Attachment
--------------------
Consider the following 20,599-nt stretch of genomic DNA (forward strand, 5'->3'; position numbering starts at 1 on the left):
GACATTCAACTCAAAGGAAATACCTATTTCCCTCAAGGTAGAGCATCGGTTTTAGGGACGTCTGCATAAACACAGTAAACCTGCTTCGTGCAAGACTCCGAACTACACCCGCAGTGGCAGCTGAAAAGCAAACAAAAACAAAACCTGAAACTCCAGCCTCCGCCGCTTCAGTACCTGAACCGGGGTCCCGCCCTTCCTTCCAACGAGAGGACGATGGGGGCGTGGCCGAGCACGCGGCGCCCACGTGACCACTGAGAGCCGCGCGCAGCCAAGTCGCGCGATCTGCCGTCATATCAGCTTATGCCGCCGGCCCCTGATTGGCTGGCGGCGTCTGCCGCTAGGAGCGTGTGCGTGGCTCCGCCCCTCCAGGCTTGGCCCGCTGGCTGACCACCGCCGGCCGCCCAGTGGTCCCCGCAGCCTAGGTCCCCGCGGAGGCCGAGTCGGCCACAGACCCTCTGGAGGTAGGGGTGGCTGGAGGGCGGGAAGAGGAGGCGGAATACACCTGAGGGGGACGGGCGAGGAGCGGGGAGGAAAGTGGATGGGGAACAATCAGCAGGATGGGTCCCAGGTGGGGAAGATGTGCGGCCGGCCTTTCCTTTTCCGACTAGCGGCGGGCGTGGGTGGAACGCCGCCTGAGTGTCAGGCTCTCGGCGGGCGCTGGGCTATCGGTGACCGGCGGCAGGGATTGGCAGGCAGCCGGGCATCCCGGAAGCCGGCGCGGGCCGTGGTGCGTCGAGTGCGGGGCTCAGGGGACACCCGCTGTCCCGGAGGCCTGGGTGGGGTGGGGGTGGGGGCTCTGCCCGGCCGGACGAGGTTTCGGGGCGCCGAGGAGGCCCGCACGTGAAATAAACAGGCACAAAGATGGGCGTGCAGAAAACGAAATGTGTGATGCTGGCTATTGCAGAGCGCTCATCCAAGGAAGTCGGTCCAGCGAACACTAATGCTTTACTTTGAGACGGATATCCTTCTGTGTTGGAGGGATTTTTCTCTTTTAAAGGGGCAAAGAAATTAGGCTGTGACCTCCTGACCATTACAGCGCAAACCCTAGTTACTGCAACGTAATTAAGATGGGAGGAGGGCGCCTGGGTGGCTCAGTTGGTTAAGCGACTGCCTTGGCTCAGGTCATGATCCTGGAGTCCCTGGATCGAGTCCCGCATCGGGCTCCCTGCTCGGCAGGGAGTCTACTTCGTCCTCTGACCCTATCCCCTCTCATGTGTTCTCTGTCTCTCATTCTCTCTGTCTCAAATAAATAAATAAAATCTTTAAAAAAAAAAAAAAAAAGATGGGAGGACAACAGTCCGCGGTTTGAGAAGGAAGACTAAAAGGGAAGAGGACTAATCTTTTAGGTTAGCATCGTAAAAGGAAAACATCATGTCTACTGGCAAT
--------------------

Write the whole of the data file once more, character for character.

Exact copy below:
Consider the following 20,599-nt stretch of genomic DNA (forward strand, 5'->3'; position numbering starts at 1 on the left):
GACATTCAACTCAAAGGAAATACCTATTTCCCTCAAGGTAGAGCATCGGTTTTAGGGACGTCTGCATAAACACAGTAAACCTGCTTCGTGCAAGACTCCGAACTACACCCGCAGTGGCAGCTGAAAAGCAAACAAAAACAAAACCTGAAACTCCAGCCTCCGCCGCTTCAGTACCTGAACCGGGGTCCCGCCCTTCCTTCCAACGAGAGGACGATGGGGGCGTGGCCGAGCACGCGGCGCCCACGTGACCACTGAGAGCCGCGCGCAGCCAAGTCGCGCGATCTGCCGTCATATCAGCTTATGCCGCCGGCCCCTGATTGGCTGGCGGCGTCTGCCGCTAGGAGCGTGTGCGTGGCTCCGCCCCTCCAGGCTTGGCCCGCTGGCTGACCACCGCCGGCCGCCCAGTGGTCCCCGCAGCCTAGGTCCCCGCGGAGGCCGAGTCGGCCACAGACCCTCTGGAGGTAGGGGTGGCTGGAGGGCGGGAAGAGGAGGCGGAATACACCTGAGGGGGACGGGCGAGGAGCGGGGAGGAAAGTGGATGGGGAACAATCAGCAGGATGGGTCCCAGGTGGGGAAGATGTGCGGCCGGCCTTTCCTTTTCCGACTAGCGGCGGGCGTGGGTGGAACGCCGCCTGAGTGTCAGGCTCTCGGCGGGCGCTGGGCTATCGGTGACCGGCGGCAGGGATTGGCAGGCAGCCGGGCATCCCGGAAGCCGGCGCGGGCCGTGGTGCGTCGAGTGCGGGGCTCAGGGGACACCCGCTGTCCCGGAGGCCTGGGTGGGGTGGGGGTGGGGGCTCTGCCCGGCCGGACGAGGTTTCGGGGCGCCGAGGAGGCCCGCACGTGAAATAAACAGGCACAAAGATGGGCGTGCAGAAAACGAAATGTGTGATGCTGGCTATTGCAGAGCGCTCATCCAAGGAAGTCGGTCCAGCGAACACTAATGCTTTACTTTGAGACGGATATCCTTCTGTGTTGGAGGGATTTTTCTCTTTTAAAGGGGCAAAGAAATTAGGCTGTGACCTCCTGACCATTACAGCGCAAACCCTAGTTACTGCAACGTAATTAAGATGGGAGGAGGGCGCCTGGGTGGCTCAGTTGGTTAAGCGACTGCCTTGGCTCAGGTCATGATCCTGGAGTCCCTGGATCGAGTCCCGCATCGGGCTCCCTGCTCGGCAGGGAGTCTACTTCGTCCTCTGACCCTATCCCCTCTCATGTGTTCTCTGTCTCTCATTCTCTCTGTCTCAAATAAATAAATAAAATCTTTAAAAAAAAAAAAAAAAAGATGGGAGGACAACAGTCCGCGGTTTGAGAAGGAAGACTAAAAGGGAAGAGGACTAATCTTTTAGGTTAGCATCGTAAAAGGAAAACATCATGTCTACTGGCAAT